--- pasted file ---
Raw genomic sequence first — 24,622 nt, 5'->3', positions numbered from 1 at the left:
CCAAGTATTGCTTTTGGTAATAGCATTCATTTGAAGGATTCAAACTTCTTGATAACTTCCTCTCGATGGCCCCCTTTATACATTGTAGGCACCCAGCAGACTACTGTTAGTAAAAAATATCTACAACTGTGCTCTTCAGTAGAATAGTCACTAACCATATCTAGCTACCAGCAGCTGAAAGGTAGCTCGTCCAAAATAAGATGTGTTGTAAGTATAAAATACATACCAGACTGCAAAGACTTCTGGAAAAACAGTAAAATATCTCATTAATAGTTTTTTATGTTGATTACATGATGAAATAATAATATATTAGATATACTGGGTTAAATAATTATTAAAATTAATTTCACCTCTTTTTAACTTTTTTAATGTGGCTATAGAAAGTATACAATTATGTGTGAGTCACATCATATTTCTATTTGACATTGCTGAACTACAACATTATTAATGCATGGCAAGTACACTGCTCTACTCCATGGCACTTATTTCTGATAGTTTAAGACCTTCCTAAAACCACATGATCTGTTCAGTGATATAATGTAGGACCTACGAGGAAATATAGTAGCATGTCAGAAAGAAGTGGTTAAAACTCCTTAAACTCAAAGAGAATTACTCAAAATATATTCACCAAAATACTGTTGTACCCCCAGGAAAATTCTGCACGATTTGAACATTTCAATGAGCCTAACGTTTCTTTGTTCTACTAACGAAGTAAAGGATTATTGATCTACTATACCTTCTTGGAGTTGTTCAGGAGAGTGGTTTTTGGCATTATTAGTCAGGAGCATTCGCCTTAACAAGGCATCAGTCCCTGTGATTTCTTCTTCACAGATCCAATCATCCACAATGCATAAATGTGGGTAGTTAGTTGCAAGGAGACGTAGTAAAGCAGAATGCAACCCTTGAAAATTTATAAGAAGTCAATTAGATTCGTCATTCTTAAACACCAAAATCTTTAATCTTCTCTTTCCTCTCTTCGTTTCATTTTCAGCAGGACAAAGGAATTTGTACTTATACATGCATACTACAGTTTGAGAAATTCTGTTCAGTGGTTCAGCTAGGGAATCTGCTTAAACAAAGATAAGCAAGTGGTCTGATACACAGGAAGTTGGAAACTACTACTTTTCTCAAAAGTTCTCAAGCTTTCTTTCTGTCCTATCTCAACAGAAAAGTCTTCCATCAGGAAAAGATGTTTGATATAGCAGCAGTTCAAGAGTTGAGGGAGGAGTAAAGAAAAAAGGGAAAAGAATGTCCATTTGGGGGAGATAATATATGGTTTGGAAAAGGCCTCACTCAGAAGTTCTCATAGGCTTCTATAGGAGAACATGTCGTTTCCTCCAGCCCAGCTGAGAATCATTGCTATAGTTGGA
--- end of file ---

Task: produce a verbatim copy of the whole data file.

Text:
Raw genomic sequence first — 24,622 nt, 5'->3', positions numbered from 1 at the left:
CCAAGTATTGCTTTTGGTAATAGCATTCATTTGAAGGATTCAAACTTCTTGATAACTTCCTCTCGATGGCCCCCTTTATACATTGTAGGCACCCAGCAGACTACTGTTAGTAAAAAATATCTACAACTGTGCTCTTCAGTAGAATAGTCACTAACCATATCTAGCTACCAGCAGCTGAAAGGTAGCTCGTCCAAAATAAGATGTGTTGTAAGTATAAAATACATACCAGACTGCAAAGACTTCTGGAAAAACAGTAAAATATCTCATTAATAGTTTTTTATGTTGATTACATGATGAAATAATAATATATTAGATATACTGGGTTAAATAATTATTAAAATTAATTTCACCTCTTTTTAACTTTTTTAATGTGGCTATAGAAAGTATACAATTATGTGTGAGTCACATCATATTTCTATTTGACATTGCTGAACTACAACATTATTAATGCATGGCAAGTACACTGCTCTACTCCATGGCACTTATTTCTGATAGTTTAAGACCTTCCTAAAACCACATGATCTGTTCAGTGATATAATGTAGGACCTACGAGGAAATATAGTAGCATGTCAGAAAGAAGTGGTTAAAACTCCTTAAACTCAAAGAGAATTACTCAAAATATATTCACCAAAATACTGTTGTACCCCCAGGAAAATTCTGCACGATTTGAACATTTCAATGAGCCTAACGTTTCTTTGTTCTACTAACGAAGTAAAGGATTATTGATCTACTATACCTTCTTGGAGTTGTTCAGGAGAGTGGTTTTTGGCATTATTAGTCAGGAGCATTCGCCTTAACAAGGCATCAGTCCCTGTGATTTCTTCTTCACAGATCCAATCATCCACAATGCATAAATGTGGGTAGTTAGTTGCAAGGAGACGTAGTAAAGCAGAATGCAACCCTTGAAAATTTATAAGAAGTCAATTAGATTCGTCATTCTTAAACACCAAAATCTTTAATCTTCTCTTTCCTCTCTTCGTTTCATTTTCAGCAGGACAAAGGAATTTGTACTTATACATGCATACTACAGTTTGAGAAATTCTGTTCAGTGGTTCAGCTAGGGAATCTGCTTAAACAAAGATAAGCAAGTGGTCTGATACACAGGAAGTTGGAAACTACTACTTTTCTCAAAAGTTCTCAAGCTTTCTTTCTGTCCTATCTCAACAGAAAAGTCTTCCATCAGGAAAAGATGTTTGATATAGCAGCAGTTCAAGAGTTGAGGGAGGAGTAAAGAAAAAAGGGAAAAGAATGTCCATTTGGGGGAGATAATATATGGTTTGGAAAAGGCCTCACTCAGAAGTTCTCATAGGCTTCTATAGGAGAACATGTCGTTTCCTCCAGCCCAGCTGAGAATCATTGCTATAGTTGGA